Hi,
I’m testing how the AbstractArray works as an input type declaration. When I defined two functions as follows, test1 worked just fine but test2.
Is test2 type declaration invalid? Or, the way to call the function is wrong?

julia> T = AbstractArray{T, 2} where T <: Union{Float32, Float64}
julia> test1(::T) = pritnln("I'm not a vector.")
julia> test2(::Vector{T}) = println("I'm a vector.")
julia> v = [1.0 2.0; 3.0 4.0]
julia> test1(v)
I'm not a vector.
julia> test2([v])
ERROR: MethodError: no method matching test2(::Vector{Matrix{Float64}})
Closest candidates are:
test2(::Vector{AbstractMatrix{T} where T<:Union{Float32, Float64}})

You can also explicitly specify the element type of a vector. For example, T2[v] has element type T2, and test4(T2[v]) works. (However, a non-concrete element type is usually not a good idea.)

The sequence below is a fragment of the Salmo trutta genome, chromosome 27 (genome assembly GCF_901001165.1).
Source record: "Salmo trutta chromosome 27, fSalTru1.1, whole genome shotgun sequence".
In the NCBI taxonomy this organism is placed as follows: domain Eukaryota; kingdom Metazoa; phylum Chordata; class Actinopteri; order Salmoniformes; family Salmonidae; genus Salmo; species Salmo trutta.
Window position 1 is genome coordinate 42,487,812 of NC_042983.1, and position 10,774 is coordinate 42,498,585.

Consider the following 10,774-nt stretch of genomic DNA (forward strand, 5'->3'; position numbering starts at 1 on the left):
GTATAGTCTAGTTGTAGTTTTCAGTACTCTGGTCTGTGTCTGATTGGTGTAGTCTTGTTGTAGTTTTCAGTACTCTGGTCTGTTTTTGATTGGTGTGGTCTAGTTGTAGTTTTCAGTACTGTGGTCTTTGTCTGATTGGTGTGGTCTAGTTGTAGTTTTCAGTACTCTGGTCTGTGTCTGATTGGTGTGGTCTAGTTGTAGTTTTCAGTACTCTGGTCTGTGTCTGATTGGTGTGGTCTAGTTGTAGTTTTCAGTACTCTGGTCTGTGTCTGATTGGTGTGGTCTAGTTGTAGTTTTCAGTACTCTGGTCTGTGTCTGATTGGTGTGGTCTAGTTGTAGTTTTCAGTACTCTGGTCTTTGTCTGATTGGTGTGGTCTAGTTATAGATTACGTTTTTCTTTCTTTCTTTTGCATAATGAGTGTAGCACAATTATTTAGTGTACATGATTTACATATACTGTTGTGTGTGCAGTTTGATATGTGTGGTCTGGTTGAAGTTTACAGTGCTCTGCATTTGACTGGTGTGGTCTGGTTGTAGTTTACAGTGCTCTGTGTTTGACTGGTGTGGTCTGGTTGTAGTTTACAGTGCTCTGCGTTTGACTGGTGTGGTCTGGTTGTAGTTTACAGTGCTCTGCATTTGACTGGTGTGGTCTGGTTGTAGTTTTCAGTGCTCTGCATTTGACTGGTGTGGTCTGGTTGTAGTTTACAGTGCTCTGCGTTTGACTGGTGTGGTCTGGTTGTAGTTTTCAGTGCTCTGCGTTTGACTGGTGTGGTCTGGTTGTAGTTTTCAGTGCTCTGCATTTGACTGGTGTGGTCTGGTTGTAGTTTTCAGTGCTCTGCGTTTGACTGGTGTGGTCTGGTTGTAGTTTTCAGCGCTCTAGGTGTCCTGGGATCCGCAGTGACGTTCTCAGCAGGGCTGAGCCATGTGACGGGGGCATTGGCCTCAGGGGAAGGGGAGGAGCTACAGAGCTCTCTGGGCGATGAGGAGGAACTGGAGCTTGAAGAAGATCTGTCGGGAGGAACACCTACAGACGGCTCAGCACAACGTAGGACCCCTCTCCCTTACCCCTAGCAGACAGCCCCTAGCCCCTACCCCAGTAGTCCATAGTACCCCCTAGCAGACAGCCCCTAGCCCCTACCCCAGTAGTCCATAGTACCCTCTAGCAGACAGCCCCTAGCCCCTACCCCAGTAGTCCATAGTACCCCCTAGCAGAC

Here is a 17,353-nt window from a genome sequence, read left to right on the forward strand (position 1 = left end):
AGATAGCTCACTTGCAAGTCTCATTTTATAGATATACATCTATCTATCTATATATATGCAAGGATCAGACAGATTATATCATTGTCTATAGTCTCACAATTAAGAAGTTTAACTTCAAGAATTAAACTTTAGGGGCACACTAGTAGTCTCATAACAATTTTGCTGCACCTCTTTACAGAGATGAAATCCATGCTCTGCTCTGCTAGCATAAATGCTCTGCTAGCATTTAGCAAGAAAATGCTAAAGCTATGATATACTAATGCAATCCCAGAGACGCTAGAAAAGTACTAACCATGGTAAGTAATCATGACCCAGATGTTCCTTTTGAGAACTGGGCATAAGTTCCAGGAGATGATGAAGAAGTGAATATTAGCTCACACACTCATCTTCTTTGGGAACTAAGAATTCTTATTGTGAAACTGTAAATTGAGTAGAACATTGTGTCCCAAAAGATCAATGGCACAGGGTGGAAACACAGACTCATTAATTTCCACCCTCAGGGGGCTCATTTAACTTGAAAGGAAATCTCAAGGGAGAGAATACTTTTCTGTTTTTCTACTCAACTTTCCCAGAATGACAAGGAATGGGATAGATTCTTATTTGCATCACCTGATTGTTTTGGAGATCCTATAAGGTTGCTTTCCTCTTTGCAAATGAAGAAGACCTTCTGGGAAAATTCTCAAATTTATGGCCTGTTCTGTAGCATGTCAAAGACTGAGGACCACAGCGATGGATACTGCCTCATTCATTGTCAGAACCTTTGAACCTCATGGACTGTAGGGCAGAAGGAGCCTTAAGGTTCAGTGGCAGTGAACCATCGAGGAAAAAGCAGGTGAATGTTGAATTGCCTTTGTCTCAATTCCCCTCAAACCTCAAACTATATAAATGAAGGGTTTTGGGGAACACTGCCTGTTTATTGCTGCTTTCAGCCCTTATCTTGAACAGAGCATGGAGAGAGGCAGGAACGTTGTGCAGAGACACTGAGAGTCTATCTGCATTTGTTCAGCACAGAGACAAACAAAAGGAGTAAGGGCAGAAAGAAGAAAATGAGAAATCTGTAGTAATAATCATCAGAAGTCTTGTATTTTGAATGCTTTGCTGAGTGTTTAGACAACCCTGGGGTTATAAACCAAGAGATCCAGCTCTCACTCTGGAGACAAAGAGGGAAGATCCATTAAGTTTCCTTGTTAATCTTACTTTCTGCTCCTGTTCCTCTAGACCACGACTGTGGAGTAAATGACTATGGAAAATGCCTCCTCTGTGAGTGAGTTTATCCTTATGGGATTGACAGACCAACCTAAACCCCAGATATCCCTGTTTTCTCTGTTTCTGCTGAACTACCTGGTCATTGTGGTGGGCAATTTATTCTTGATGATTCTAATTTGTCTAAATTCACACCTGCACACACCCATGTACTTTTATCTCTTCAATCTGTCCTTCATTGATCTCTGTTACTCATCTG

BTW, I had to change the definition of T2 to

T2 = Array{T, 2} where T <: Union{Float32, Float64}

julia> T2 = Array{T, 2} where T <: Union{Float32, Float64}
julia> test4(::Vector{T2}) = println("Not work")
julia> v = [1.0 2.0; 3.0 4.0]
julia> vv = Vector{T2}(undef, 0)
julia> for n in 1:3
push!(vv, v)
end
julia> test4(vv)
Not work

The easiest way to create an empty vector of type T2 is to say T2[]. In any case, if one creates a vector by adding elements to an empty vector, then it’s important to specify the element type, as you did. The empty list [] has element type Any, and that would lead to very slow code.